《愤怒的小鸟》（Angry Birds）这款仅售99美分的热门手机游戏自2009年12月以来，下载量已经超过8900万次，芬兰开发商Rovio Mobile工作室也因此而名利双收。据Rovio首席执行官Peter Vesterbacka所称，这款游戏还仅处于向前发展的第一阶段，“对我们来说，《愤怒的小鸟》的意义已经远不只是一款游戏。”
在日前的GDC大会上，Vesterbacka介绍了这款游戏的发展历程及未来前景，他表示《愤怒的小鸟》是Rovio的第52个作品，也是最终让Rovio打响名气的一款游戏。据游戏邦了解，《愤怒的小鸟》在芬兰App Store创下销量纪录后，又在瑞典App Store登上了冠军宝座，它取得的这一成绩与瑞典滑雪运动员安尼娅·帕尔森（Anja Pärson）有关，帕尔森当时曾表示她在受伤等待康复期间，最喜欢玩的就是《愤怒的小鸟》。据游戏邦了解，这款游戏在美国和其他70多个国家中，一直高居手机游戏榜首，仅偶尔几次被其他游戏超越（游戏邦注：目前有一款名为《Tiny Wings》的新游戏已经取而代之，成为多个国家App Store的下载冠军）。
Vesterbacka表示，《愤怒的小鸟》最近还登上了超级杯广告，并开发了《Angry Birds Rio》这款植入20世纪福克斯动画电影元素的新游戏，进行品牌推广合作。据游戏邦了解，这款新游戏将于3月22日问世。该游戏并非简单的品牌植入，而是一个将Rio的故事与《愤怒的小鸟》游戏紧密结合的项目。
What’s Next for Angry Birds?
Angry Birds, the furious face of iPhone gaming, was never intended to be a humble offering. The 99-cent game, in which players fling cartoonish birds from slingshots at fortified pigs who have stolen their eggs, has sold more than 89 million copies since Dec. 2009 and brought fame and fortune to Finnish studio Rovio Mobile. It has been held as an example of the runaway success to which lesser known game makers can aspire on the platform. But according to Peter Vesterbacka, the CEO and “Mighty Eagle” of Rovio, the game is simply the first stage of a plan that has long been in motion. “Angry Birds to us is more than a game,” he said.
Vesterbacka outlined the past and future of the franchise during a panel yesterday at the Game Developers Conference in San Francisco. Angry Birds is the 52nd game from Rovio, the launch that finally broke the floodgates for the studio. After topping sales in Finland’s App Store, it reached the No. 1 position in Sweden thanks to a favorable mention by Swedish skier Anja Pärson, who said she had enjoyed playing the game while recovering from a spill. In the U.S. and more than 70 other countries, it has dominated game downloads for the better part of a year, with few lapses (a new bite-size game called Tiny Wings recently edged it out of the top spot, but perhaps not for long).
Recently the game has landed a Super Bowl advertisement—”the ultimate when it comes to joint promotions,” Vesterbacka said—and a collaboration with 20th Century Fox in the form of Angry Birds Rio, which is due out on March 22. (The animated feature film “Rio,” featuring the voices of Jesse Eisenberg and Anne Hathaway, comes out April 15.) The game is not a typically “lame” tie-in, Vesterbacka said, but rather an “authentic” project that expands on the “Rio” story.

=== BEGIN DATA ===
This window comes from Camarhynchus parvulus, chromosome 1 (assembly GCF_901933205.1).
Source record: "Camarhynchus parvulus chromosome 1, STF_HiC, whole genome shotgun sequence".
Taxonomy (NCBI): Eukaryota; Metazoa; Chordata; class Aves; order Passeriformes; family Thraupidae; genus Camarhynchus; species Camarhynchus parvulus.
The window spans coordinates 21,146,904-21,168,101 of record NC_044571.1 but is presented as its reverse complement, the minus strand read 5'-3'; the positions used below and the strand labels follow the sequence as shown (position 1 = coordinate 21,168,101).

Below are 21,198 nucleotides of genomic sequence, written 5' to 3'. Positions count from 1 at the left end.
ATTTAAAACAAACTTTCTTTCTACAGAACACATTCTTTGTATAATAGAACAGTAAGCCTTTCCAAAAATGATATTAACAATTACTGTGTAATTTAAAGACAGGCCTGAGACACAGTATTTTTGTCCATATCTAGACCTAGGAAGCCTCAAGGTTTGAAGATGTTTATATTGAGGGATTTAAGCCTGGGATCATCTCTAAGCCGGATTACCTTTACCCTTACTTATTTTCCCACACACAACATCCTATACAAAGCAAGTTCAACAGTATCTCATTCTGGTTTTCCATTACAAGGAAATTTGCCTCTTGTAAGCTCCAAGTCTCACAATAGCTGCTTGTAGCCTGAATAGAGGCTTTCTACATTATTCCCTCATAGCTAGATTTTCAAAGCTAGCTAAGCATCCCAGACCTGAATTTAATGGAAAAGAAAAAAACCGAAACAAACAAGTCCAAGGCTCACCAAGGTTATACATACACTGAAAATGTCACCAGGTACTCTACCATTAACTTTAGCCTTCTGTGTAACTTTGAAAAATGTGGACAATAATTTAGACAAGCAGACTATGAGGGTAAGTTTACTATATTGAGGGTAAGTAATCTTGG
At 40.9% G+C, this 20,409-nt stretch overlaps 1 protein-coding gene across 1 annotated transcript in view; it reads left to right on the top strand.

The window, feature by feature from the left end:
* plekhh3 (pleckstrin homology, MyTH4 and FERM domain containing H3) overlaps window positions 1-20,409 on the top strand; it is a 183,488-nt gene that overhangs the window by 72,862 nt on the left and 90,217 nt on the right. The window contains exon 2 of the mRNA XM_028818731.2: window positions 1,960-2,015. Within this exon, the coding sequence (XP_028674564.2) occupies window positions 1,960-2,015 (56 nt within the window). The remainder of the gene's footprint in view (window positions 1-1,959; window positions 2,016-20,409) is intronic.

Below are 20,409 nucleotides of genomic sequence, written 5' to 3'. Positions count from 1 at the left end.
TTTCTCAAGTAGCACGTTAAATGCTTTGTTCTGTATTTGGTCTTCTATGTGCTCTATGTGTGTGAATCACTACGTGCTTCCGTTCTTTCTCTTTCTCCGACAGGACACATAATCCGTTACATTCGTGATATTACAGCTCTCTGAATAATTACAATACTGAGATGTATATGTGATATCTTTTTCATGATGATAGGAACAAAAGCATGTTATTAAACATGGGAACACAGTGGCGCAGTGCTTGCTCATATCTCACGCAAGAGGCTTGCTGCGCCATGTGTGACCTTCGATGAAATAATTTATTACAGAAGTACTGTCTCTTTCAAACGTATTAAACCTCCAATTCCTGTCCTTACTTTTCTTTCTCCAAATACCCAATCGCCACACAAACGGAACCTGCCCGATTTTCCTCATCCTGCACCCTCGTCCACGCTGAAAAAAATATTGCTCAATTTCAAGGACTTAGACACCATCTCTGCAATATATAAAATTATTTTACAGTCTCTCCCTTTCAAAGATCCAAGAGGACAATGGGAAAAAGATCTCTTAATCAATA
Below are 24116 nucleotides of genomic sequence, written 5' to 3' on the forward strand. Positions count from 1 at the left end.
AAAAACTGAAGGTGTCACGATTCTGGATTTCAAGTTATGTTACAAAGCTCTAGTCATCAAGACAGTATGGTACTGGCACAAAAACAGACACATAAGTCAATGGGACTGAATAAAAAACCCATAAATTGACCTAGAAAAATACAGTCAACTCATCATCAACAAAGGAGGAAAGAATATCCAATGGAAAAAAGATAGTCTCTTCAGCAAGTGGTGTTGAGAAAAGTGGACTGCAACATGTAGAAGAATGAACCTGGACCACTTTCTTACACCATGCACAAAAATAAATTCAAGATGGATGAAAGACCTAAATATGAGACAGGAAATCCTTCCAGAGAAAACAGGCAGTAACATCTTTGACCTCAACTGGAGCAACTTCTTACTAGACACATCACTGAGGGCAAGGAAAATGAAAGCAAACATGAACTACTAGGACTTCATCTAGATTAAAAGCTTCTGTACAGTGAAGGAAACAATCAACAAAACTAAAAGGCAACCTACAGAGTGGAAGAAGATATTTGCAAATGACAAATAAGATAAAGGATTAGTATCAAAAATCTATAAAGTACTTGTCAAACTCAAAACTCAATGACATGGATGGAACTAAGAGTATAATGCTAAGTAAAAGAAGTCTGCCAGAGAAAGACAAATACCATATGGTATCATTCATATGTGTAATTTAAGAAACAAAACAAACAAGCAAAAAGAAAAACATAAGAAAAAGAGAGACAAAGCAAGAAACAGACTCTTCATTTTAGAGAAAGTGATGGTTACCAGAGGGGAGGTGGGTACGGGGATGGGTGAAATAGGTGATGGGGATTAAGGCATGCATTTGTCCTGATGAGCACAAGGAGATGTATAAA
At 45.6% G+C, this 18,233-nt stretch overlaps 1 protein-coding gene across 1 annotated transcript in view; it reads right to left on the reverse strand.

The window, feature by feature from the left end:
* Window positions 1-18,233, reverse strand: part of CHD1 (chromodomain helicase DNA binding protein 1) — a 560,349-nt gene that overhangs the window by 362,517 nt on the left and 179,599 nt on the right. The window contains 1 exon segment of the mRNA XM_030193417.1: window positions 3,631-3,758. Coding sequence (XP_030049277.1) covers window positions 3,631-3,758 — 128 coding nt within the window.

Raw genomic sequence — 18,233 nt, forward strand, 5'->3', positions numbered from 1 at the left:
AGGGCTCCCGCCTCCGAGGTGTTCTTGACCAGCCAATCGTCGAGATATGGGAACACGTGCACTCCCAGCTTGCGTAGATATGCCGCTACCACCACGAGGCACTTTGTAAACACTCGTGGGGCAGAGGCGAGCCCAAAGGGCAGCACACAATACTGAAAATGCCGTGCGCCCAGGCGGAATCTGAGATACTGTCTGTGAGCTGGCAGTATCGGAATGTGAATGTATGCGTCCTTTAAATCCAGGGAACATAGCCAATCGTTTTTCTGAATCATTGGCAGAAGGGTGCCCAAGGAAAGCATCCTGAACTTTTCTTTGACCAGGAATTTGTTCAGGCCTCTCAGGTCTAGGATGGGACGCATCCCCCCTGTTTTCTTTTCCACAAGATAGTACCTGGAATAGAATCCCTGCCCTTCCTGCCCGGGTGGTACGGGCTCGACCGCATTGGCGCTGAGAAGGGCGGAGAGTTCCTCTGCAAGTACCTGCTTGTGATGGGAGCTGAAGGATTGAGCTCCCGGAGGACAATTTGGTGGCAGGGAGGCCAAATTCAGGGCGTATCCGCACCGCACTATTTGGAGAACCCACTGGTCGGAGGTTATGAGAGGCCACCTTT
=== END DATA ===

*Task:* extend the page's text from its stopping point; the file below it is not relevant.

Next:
This is a notion of authenticity that Rovio sees as particular to the iOS platform and the current games industry. Vesterbacka described the pre-iPhone mobile gaming scene: “You don’t really need 27 brands of toothpaste. You just need one, and it doesn’t even have to be good.” Under this “carrier-dominated, Soviet-style model,” people would settle for mediocre poker games simply because they couldn’t buy anything else. The iPhone App Store changed everything in 2007 by making products easily and widely accessible, so that developers “actually have to make good games,” Vesterbacka said.
Rovio has consistently paired its creative success with marketing savvy. Vesterbacka used the image of a tree and branches to show how the original Angry Birds game has produced plush toys and other physical merchandise; its first in-app purchase, a powerful Mighty Eagle that 40 percent of Angry Birds owners have bought for 99 cents; and a Super Bowl ad. These are in addition to the free game updates that occur every few weeks and extend the life of the game; and the Angry Birds Seasons game that released last Halloween and will next update on St. Patrick’s Day.
“Let’s make games until we have a big hit, and then take it to all the other platforms,” Vesterbacka said of Rovio’s business plan. Now that Angry Birds has been ported to the Nokia N900, Android, Wave OS, PC, Mac, and soon gaming consoles, it can be built into “a relevant entertainment franchise” that includes an animated series and possibly more television projects. There is a feeling of inevitability to the way Vesterbacka describes the growth of Angry Birds—like that of a seed that the company has carefully gardened, rather than a surprise hit.（source:wsj.com）